Page 1838 - Week 06 - Thursday, 5 May 2005

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Efficient use of water is an essential component of the think water, act water strategy, and one that has been readily embraced. To date, over 2,000 government-subsidised water audits of residential and commercial premises have been undertaken, with another 3,000 applications under way. In addition, over 1,100 rebates have been given for installation of water-efficient devices such as AAA showerheads and rainwater tanks.

But think water, act water does not focus just on efficient use of potable water. It also details the other components of our water resources—surface water, ground water and reclaimed water—and indicates how these resources can be sustainably used. Our urban lakes and waterways are enormously valuable in aesthetic, recreational and ecological terms. In the face of growing demands to extract water, we need to protect these resources. It is important that non-potable water use is managed efficiently so that holistic management of the water resources of the ACT occurs.

A new administration scheme which takes into consideration proposed use of water and community values will enable more robust decision making to ensure the sustainable and efficient management of this precious resource. The ACT is committed to ensuring that the reforms of the national water initiative are implemented. This includes the national imperative to increase the productivity and efficiency of water use and the need to service our community and to ensure the health of river and ground water systems. A more equitable and robust administration scheme that takes into consideration beneficial community use will strengthen our commitment to this national initiative.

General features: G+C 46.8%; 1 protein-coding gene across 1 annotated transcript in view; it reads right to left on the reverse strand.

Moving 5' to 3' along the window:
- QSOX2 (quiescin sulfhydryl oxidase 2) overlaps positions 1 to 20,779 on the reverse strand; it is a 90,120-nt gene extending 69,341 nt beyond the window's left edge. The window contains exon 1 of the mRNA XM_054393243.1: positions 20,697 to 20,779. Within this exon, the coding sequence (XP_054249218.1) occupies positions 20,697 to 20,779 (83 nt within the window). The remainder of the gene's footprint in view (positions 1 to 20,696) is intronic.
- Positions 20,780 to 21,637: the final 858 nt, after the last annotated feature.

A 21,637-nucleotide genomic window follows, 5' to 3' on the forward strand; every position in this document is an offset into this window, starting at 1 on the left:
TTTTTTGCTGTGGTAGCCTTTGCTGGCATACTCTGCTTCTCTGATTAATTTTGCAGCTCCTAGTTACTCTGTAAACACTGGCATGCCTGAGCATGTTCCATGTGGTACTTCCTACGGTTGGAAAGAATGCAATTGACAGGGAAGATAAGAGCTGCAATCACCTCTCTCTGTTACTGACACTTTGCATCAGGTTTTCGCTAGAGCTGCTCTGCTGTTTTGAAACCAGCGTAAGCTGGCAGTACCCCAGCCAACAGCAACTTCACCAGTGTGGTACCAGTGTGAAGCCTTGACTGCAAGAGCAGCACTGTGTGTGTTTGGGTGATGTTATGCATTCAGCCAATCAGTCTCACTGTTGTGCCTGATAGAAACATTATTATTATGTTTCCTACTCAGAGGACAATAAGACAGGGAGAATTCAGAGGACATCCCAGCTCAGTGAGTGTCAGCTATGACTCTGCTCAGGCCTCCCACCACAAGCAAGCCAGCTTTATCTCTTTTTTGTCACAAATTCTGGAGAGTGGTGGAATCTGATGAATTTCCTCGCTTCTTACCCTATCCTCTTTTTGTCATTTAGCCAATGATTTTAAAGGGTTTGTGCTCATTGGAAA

The bill also seeks to address technical flaws that impact on the ability of Actew to supply mains water. Essentially, Actew need to be able to abstract their allocated volume of water from either or both of the Cotter or Googong systems, depending on water quality and water levels in the reservoirs. This bill will allow such abstraction to happen.

The Assembly will maintain a role in the development of this scheme, as it will be implemented through reforms to the Water Resources Act. In this way, the current bill is the first but important step in developing the new administration system that will allow for sustainable and socially acceptable management of the ACT’s water resources. I therefore commend the Water Resources Amendment Bill to the Assembly.

Debate (on motion by Mrs Dunne) adjourned to the next sitting.


Mr Quinlan presented the following paper:

Appropriation Bill 2005-2006—Explanatory statement.

Revenue Legislation Amendment Bill 2005

Mr Quinlan, pursuant to notice, presented the bill, its explanatory statement and a Human Rights Act compatibility statement.

Title read by Clerk.

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